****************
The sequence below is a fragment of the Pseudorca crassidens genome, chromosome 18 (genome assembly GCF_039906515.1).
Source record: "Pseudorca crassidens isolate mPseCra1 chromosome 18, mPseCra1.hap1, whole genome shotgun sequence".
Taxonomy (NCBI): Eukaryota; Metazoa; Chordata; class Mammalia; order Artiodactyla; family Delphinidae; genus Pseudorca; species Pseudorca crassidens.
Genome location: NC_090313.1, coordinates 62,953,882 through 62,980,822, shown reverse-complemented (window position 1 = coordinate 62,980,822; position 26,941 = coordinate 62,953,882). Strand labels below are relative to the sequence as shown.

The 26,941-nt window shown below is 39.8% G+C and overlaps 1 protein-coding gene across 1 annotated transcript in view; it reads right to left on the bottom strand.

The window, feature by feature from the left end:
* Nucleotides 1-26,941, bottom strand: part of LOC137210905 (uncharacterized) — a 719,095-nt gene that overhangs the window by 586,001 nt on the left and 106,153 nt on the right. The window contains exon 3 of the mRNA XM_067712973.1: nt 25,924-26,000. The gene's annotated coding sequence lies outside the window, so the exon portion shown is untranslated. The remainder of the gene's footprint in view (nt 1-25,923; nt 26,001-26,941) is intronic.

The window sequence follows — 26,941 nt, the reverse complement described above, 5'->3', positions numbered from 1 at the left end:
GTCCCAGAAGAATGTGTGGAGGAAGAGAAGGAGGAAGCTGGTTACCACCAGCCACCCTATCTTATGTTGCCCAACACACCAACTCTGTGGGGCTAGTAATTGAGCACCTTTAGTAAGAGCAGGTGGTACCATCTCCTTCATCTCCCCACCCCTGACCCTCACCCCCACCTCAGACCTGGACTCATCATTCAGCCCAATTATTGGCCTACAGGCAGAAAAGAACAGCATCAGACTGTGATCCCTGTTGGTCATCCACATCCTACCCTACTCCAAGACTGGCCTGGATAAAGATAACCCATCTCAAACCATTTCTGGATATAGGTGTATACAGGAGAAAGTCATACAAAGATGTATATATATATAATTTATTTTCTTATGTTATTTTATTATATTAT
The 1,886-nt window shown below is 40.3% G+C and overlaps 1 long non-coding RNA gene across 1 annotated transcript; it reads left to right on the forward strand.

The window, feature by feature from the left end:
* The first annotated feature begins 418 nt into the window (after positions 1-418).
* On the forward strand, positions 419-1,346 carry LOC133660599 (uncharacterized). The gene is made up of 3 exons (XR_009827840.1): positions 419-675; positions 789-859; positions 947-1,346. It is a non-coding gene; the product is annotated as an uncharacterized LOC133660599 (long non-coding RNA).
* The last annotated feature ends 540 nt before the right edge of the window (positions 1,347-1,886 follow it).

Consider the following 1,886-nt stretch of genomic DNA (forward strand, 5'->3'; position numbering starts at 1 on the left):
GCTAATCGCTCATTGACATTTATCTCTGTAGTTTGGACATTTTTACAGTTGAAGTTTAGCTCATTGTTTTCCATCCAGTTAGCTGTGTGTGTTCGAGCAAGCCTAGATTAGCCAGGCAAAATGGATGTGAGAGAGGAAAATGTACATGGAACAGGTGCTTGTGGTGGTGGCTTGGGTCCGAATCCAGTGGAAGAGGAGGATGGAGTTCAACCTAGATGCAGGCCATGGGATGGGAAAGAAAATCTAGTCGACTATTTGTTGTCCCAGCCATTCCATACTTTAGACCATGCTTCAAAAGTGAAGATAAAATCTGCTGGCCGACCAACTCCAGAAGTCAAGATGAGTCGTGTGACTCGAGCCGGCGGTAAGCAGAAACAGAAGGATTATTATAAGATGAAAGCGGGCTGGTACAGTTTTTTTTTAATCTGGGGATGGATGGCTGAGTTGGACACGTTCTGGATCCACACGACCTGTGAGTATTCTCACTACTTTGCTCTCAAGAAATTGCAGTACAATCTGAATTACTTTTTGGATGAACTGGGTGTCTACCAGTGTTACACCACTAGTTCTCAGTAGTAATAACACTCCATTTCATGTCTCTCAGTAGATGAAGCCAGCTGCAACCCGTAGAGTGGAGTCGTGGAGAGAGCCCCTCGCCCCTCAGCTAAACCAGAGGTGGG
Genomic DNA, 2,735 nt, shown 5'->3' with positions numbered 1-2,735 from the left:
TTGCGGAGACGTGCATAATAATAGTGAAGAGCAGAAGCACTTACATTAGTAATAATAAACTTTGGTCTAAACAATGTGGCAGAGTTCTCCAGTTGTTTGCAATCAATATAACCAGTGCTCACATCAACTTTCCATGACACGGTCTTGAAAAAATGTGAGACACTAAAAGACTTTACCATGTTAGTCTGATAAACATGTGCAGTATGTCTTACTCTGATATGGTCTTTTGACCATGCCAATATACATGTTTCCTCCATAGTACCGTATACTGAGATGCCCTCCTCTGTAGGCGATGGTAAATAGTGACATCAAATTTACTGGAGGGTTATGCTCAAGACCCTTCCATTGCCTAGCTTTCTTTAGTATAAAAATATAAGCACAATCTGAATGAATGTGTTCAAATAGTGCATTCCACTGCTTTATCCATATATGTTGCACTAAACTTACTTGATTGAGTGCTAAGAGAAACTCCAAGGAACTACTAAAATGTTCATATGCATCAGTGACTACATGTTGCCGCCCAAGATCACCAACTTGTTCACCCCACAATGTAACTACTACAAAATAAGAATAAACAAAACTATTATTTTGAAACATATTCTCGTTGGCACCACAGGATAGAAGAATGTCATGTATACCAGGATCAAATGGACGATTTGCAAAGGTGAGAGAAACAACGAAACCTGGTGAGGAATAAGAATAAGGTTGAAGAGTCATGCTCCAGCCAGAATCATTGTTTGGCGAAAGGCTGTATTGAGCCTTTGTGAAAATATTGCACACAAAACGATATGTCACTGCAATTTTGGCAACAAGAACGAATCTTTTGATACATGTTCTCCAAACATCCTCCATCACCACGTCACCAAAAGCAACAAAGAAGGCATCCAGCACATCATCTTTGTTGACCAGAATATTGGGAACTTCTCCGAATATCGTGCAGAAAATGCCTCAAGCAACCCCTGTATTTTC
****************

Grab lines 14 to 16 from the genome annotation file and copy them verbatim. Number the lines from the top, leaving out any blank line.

* The last annotated feature ends 540 nt before the right edge of the window (positions 1,347-1,886 follow it).

Consider the following 1,886-nt stretch of genomic DNA (forward strand, 5'->3'; position numbering starts at 1 on the left):
GCTAATCGCTCATTGACATTTATCTCTGTAGTTTGGACATTTTTACAGTTGAAGTTTAGCTCATTGTTTTCCATCCAGTTAGCTGTGTGTGTTCGAGCAAGCCTAGATTAGCCAGGCAAAATGGATGTGAGAGAGGAAAATGTACATGGAACAGGTGCTTGTGGTGGTGGCTTGGGTCCGAATCCAGTGGAAGAGGAGGATGGAGTTCAACCTAGATGCAGGCCATGGGATGGGAAAGAAAATCTAGTCGACTATTTGTTGTCCCAGCCATTCCATACTTTAGACCATGCTTCAAAAGTGAAGATAAAATCTGCTGGCCGACCAACTCCAGAAGTCAAGATGAGTCGTGTGACTCGAGCCGGCGGTAAGCAGAAACAGAAGGATTATTATAAGATGAAAGCGGGCTGGTACAGTTTTTTTTTAATCTGGGGATGGATGGCTGAGTTGGACACGTTCTGGATCCACACGACCTGTGAGTATTCTCACTACTTTGCTCTCAAGAAATTGCAGTACAATCTGAATTACTTTTTGGATGAACTGGGTGTCTACCAGTGTTACACCACTAGTTCTCAGTAGTAATAACACTCCATTTCATGTCTCTCAGTAGATGAAGCCAGCTGCAACCCGTAGAGTGGAGTCGTGGAGAGAGCCCCTCGCCCCTCAGCTAAACCAGAGGTGGG